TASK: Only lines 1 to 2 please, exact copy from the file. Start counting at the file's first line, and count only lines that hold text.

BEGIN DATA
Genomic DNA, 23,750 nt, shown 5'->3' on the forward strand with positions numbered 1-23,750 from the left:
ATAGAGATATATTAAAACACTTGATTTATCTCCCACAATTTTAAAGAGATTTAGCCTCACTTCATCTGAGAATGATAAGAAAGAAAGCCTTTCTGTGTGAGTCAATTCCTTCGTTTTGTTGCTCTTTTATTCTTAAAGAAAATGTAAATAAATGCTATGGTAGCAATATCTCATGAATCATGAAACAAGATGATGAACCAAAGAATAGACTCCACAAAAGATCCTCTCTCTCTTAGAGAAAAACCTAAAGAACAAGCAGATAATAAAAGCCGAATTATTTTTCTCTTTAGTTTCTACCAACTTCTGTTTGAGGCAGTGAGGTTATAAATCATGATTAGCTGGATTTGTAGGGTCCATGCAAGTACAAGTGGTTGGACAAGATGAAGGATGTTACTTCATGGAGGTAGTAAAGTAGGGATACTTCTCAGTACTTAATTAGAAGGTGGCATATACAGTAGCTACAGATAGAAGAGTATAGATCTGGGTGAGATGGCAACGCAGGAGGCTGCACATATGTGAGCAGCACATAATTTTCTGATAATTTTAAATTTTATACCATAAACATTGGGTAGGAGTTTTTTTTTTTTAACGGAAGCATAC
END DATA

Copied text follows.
Genomic DNA, 23,750 nt, shown 5'->3' on the forward strand with positions numbered 1-23,750 from the left:
ATAGAGATATATTAAAACACTTGATTTATCTCCCACAATTTTAAAGAGATTTAGCCTCACTTCATCTGAGAATGATAAGAAAGAAAGCCTTTCTGTGTGAGTCAATTCCTTCGTTTTGTTGCTCTTTTATTCTTAAAGAAAATGTAAATAAATGCTATGGTAGCAATATCTCATGAATCATGAAACAAGATGATGAACCAAAGAATAGACTCCACAAAAGATCCTCTCTCTCTTAGAGAAAAACCTAAAGAACAAGCAGATAATAAAAGCCGAATTATTTTTCTCTTTAGTTTCTACCAACTTCTGTTTGAGGCAGTGAGGTTATAAATCATGATTAGCTGGATTTGTAGGGTCCATGCAAGTACAAGTGGTTGGACAAGATGAAGGATGTTACTTCATGGAGGTAGTAAAGTAGGGATACTTCTCAGTACTTAATTAGAAGGTGGCATATACAGTAGCTACAGATAGAAGAGTATAGATCTGGGTGAGATGGCAACGCAGGAGGCTGCACATATGTGAGCAGCACATAATTTTCTGATAATTTTAAATTTTATACCATAAACATTGGGTAGGAGTTTTTTTTTTTTAACGGAAGCATAC